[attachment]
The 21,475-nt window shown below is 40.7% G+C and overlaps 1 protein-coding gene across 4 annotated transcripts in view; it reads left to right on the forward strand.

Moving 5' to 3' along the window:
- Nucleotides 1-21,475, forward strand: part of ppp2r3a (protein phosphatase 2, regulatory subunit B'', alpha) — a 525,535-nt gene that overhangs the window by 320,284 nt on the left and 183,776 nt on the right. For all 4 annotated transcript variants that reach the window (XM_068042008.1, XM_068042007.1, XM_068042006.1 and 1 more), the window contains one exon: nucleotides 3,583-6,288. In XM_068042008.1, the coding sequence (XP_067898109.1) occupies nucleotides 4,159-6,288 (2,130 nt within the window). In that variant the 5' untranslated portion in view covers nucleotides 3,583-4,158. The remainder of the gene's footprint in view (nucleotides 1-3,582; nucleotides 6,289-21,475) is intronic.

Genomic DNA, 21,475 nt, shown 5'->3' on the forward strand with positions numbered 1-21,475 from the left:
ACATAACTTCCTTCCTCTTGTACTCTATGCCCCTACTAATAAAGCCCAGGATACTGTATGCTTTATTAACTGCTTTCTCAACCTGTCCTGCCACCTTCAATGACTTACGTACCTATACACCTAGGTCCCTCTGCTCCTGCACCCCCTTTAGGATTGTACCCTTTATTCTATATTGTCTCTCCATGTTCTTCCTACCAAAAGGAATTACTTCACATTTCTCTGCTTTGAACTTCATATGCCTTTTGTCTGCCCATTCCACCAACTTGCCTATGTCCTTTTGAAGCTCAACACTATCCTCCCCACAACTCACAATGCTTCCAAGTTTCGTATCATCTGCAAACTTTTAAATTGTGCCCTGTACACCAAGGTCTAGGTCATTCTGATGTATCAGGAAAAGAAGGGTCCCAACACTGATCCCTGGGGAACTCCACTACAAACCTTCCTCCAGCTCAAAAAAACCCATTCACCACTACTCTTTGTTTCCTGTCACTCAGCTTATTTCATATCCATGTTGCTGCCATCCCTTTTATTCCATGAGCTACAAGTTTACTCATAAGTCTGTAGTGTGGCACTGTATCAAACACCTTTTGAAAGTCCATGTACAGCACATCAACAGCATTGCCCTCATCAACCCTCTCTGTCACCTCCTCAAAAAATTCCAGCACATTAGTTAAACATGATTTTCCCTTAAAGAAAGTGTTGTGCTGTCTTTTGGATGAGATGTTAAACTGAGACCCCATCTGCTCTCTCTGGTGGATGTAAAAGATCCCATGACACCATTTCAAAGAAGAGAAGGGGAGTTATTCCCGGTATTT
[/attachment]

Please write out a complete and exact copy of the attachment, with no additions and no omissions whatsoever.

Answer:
The 21,475-nt window shown below is 40.7% G+C and overlaps 1 protein-coding gene across 4 annotated transcripts in view; it reads left to right on the forward strand.

Moving 5' to 3' along the window:
- Nucleotides 1-21,475, forward strand: part of ppp2r3a (protein phosphatase 2, regulatory subunit B'', alpha) — a 525,535-nt gene that overhangs the window by 320,284 nt on the left and 183,776 nt on the right. For all 4 annotated transcript variants that reach the window (XM_068042008.1, XM_068042007.1, XM_068042006.1 and 1 more), the window contains one exon: nucleotides 3,583-6,288. In XM_068042008.1, the coding sequence (XP_067898109.1) occupies nucleotides 4,159-6,288 (2,130 nt within the window). In that variant the 5' untranslated portion in view covers nucleotides 3,583-4,158. The remainder of the gene's footprint in view (nucleotides 1-3,582; nucleotides 6,289-21,475) is intronic.

Genomic DNA, 21,475 nt, shown 5'->3' on the forward strand with positions numbered 1-21,475 from the left:
ACATAACTTCCTTCCTCTTGTACTCTATGCCCCTACTAATAAAGCCCAGGATACTGTATGCTTTATTAACTGCTTTCTCAACCTGTCCTGCCACCTTCAATGACTTACGTACCTATACACCTAGGTCCCTCTGCTCCTGCACCCCCTTTAGGATTGTACCCTTTATTCTATATTGTCTCTCCATGTTCTTCCTACCAAAAGGAATTACTTCACATTTCTCTGCTTTGAACTTCATATGCCTTTTGTCTGCCCATTCCACCAACTTGCCTATGTCCTTTTGAAGCTCAACACTATCCTCCCCACAACTCACAATGCTTCCAAGTTTCGTATCATCTGCAAACTTTTAAATTGTGCCCTGTACACCAAGGTCTAGGTCATTCTGATGTATCAGGAAAAGAAGGGTCCCAACACTGATCCCTGGGGAACTCCACTACAAACCTTCCTCCAGCTCAAAAAAACCCATTCACCACTACTCTTTGTTTCCTGTCACTCAGCTTATTTCATATCCATGTTGCTGCCATCCCTTTTATTCCATGAGCTACAAGTTTACTCATAAGTCTGTAGTGTGGCACTGTATCAAACACCTTTTGAAAGTCCATGTACAGCACATCAACAGCATTGCCCTCATCAACCCTCTCTGTCACCTCCTCAAAAAATTCCAGCACATTAGTTAAACATGATTTTCCCTTAAAGAAAGTGTTGTGCTGTCTTTTGGATGAGATGTTAAACTGAGACCCCATCTGCTCTCTCTGGTGGATGTAAAAGATCCCATGACACCATTTCAAAGAAGAGAAGGGGAGTTATTCCCGGTATTT